Supine Bicycle Stress Echocardiography

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  • Evaluate intracardiac hemodynamic alterations during exercise.
  • Evaluate for myocardial ischemia.
  • Evaluate exercise tolerance.
  • Unable to perform exercise stress (mental or physical impairment)
  • Ongoing acute coronary syndrome or acute myocardial infarction within 48 hours
  • High-risk unstable angina
  • Uncontrolled arrhythmia
  • Symptomatic severe aortic stenosis
  • Symptomatic congestive heart failure
  • Severe arterial hypertension (systolic blood pressure >200 mm Hg)
  • Bicycle stress ergometer (upright or supine)
  • Ultrasound system
  • ECG machine and blood pressure monitor
  • Oxygen delivery nasal cannula and wall oxygen on hand
  • Resuscitation capability: crash cart/defibrillator with emergency pharmaceuticals

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The full content of this section includes:
  • Step-by-step text instructions for performing the procedure
  • Clinical pearls providing practical clinical tips from medical experts
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  • Links to medical evidence and related procedures

  • Discontinue IV if one is present.
  • Answer any questions for the patient, and discuss follow-up plans.
  • Patient leaves echo laboratory.
  • MD and sonographer complete reporting and finalize report.
  • Patients may experience angina, dyspnea, arrhythmias, or other side effects.
  • Exercise may provoke acute coronary syndrome or life-threatening arrhythmias.

Study images should be reviewed by a trained cardiologist with knowledge about exercise physiology and the expected hemodynamic changes with exercise. Cardiac output increases with exercise, because of an increase in both HR and stroke volume, and this in turn increases transvalvular and transpulmonary flow (and pressure) in normal individuals. Differentiating normal and abnormal response to exercise can thus be challenging. Additionally, when exercise is performed supine, there may be a lower HR response and a greater blood pressure response to exercise because of increased preload relative to upright exercise.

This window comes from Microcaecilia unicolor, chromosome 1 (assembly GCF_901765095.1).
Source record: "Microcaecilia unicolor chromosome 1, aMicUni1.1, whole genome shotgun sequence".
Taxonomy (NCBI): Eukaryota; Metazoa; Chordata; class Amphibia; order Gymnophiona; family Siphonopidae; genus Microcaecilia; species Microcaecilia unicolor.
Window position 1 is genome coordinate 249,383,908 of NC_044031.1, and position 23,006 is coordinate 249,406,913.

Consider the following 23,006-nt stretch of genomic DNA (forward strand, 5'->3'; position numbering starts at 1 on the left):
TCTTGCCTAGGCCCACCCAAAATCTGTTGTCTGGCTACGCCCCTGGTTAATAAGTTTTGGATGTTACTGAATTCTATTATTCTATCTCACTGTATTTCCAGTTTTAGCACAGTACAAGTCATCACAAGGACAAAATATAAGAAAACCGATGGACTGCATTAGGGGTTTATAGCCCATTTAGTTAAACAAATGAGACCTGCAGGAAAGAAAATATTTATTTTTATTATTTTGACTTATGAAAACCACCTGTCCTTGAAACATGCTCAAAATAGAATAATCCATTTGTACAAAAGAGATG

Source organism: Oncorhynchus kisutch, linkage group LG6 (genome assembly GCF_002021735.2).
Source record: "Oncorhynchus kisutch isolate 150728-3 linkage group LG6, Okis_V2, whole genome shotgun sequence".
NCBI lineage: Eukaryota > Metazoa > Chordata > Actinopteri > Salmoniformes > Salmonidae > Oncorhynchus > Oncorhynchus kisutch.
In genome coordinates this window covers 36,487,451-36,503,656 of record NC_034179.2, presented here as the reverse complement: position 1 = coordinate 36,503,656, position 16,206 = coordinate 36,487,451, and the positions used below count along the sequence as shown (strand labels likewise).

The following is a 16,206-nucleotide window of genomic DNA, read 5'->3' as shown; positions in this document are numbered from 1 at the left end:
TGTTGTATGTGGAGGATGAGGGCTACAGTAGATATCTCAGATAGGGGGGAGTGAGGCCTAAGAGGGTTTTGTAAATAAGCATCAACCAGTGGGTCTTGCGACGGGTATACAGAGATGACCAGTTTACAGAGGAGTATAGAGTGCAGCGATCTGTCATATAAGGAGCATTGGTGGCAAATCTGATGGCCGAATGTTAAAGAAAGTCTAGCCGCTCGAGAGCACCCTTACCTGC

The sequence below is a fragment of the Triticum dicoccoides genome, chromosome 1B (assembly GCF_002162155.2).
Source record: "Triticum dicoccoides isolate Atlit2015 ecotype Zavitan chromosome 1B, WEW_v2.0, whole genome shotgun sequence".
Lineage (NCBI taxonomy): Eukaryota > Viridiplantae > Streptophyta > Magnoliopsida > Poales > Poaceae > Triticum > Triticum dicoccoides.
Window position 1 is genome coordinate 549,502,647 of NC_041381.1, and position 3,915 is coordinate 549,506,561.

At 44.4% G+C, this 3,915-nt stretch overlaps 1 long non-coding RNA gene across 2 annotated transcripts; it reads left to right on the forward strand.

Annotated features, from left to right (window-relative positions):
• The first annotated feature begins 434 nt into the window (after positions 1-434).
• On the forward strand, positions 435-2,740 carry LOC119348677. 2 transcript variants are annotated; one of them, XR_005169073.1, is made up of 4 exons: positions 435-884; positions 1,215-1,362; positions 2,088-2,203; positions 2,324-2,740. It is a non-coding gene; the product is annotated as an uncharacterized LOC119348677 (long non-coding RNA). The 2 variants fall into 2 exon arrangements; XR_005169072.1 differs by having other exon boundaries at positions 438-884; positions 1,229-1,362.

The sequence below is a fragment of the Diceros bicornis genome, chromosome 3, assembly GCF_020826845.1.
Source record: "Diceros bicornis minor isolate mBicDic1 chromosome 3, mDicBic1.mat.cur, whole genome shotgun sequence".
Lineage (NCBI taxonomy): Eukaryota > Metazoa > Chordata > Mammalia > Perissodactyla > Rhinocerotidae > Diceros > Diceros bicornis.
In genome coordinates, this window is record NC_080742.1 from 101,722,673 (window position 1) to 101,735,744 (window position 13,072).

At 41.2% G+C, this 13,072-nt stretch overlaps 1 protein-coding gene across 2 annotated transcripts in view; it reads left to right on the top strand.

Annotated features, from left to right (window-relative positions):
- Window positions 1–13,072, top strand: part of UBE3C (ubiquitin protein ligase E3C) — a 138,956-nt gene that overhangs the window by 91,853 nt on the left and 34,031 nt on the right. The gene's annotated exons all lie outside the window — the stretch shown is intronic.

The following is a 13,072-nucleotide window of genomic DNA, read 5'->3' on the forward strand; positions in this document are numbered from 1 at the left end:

When evaluating bicycle stress echo data, it is also important to interpret the results in the context of the patient’s overall functional capacity. For example, an increase in left ventricular outflow velocity to 4 m/sec may be functionally significant in a patient with hypertrophic cardiomyopathy if it occurs very early in exercise, but it may be less clinically important if it occurs only at above-predicted workloads. In all cases, functional capacity should be determined by comparing with normal reference standards for age and sex.

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